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Author: Subject: Workup of Baker's Yeast Mediated Reactions
Medyc
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[*] posted on 4-2-2020 at 12:05
Workup of Baker's Yeast Mediated Reactions


Hi all, I've been doing work in the area of chiral starting materials in organic synthesis, specifically the BY reduction product of ethyl levulinate. After the fermentation, the typical procedure is: filter, extract, dry, filter, evaporate.
During the extraction a nasty emulsion tends to form, resulting in the need to break it with lots of MgSO4, and lots of washing upon filtering.
Does anyone have experience with these BY reaction, and have you ran into this problem ?

Thanks.

[Edited on 4-2-2020 by Medyc]
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Johnny Windchimes
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[*] posted on 4-2-2020 at 12:31


I'm not sure if this relates specifically to your case, but I've had lots of "fun" playing around with the yeast-based L-PAC benzaldehyde synthesis, and no matter how well I filtered out the yeast, no matter what I used for extraction (ether, toluene....), I could never avoid a nearly unfix-able emulsion during the workup. I tried using NaCl to try and break it, which worked terribly.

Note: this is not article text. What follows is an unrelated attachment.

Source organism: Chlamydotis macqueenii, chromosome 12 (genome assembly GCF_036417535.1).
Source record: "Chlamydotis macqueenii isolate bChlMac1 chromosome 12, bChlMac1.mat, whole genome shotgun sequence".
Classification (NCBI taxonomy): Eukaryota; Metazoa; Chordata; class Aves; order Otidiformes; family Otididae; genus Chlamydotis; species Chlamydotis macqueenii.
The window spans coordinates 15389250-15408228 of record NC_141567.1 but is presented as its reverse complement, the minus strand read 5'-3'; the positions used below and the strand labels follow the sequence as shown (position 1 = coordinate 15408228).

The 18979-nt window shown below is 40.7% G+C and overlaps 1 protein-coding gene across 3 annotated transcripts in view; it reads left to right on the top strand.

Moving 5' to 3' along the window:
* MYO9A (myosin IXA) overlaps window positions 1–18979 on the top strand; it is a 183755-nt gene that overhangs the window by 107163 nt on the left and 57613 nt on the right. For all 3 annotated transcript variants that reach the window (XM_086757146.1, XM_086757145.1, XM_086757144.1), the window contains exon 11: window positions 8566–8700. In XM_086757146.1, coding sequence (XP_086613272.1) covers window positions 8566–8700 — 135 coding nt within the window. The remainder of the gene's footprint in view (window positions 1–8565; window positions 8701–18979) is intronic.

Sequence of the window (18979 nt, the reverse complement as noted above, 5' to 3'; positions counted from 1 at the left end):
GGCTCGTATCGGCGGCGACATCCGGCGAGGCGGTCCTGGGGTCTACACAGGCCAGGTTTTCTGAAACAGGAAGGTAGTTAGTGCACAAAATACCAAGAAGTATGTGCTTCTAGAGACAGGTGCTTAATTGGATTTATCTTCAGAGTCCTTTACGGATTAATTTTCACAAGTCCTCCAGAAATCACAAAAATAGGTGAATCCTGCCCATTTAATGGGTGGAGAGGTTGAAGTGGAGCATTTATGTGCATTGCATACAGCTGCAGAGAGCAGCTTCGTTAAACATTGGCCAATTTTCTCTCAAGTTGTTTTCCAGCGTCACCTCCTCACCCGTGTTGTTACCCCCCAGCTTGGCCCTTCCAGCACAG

Can I ask what scale you are on and how you filtered your yeast? I was at the 30 gallon scale and had to engineer a gravity tube out of 5" PVC and using sand as a filter. Again, worked terribly....
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karlos³
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[*] posted on 4-2-2020 at 14:22


Oh thats my field of interest!
You need to suction filter through celite to break these nasty emulsions, this is the best method of them all.
But my suggestion is, as I found this from experience, that you are better off if you just form alginate pearls of the yeast instead, this makes the workup sooo much easier.
I make L-PAC using these alginate beads and it works very, very well.
No emulsions ever.

Quote: Originally posted by Johnny Windchimes